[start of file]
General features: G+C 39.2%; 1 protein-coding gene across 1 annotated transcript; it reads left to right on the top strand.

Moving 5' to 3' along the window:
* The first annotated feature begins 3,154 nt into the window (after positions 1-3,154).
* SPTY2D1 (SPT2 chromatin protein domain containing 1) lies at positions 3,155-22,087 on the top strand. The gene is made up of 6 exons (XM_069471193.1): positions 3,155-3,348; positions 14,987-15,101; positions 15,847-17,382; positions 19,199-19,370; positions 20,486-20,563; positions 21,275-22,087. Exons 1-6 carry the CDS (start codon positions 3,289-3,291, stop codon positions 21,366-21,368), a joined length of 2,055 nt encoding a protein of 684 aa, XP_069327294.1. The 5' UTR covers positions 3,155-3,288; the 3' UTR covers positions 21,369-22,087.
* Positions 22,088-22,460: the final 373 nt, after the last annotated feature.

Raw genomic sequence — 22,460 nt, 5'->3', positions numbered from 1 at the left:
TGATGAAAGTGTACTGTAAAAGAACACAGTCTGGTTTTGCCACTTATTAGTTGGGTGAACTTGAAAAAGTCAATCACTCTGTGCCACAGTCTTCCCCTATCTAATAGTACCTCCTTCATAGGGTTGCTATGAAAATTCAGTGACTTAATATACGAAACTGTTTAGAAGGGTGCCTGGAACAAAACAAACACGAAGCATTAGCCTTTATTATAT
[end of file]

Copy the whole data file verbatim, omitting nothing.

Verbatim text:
General features: G+C 39.2%; 1 protein-coding gene across 1 annotated transcript; it reads left to right on the top strand.

Moving 5' to 3' along the window:
* The first annotated feature begins 3,154 nt into the window (after positions 1-3,154).
* SPTY2D1 (SPT2 chromatin protein domain containing 1) lies at positions 3,155-22,087 on the top strand. The gene is made up of 6 exons (XM_069471193.1): positions 3,155-3,348; positions 14,987-15,101; positions 15,847-17,382; positions 19,199-19,370; positions 20,486-20,563; positions 21,275-22,087. Exons 1-6 carry the CDS (start codon positions 3,289-3,291, stop codon positions 21,366-21,368), a joined length of 2,055 nt encoding a protein of 684 aa, XP_069327294.1. The 5' UTR covers positions 3,155-3,288; the 3' UTR covers positions 21,369-22,087.
* Positions 22,088-22,460: the final 373 nt, after the last annotated feature.

Raw genomic sequence — 22,460 nt, 5'->3', positions numbered from 1 at the left:
TGATGAAAGTGTACTGTAAAAGAACACAGTCTGGTTTTGCCACTTATTAGTTGGGTGAACTTGAAAAAGTCAATCACTCTGTGCCACAGTCTTCCCCTATCTAATAGTACCTCCTTCATAGGGTTGCTATGAAAATTCAGTGACTTAATATACGAAACTGTTTAGAAGGGTGCCTGGAACAAAACAAACACGAAGCATTAGCCTTTATTATAT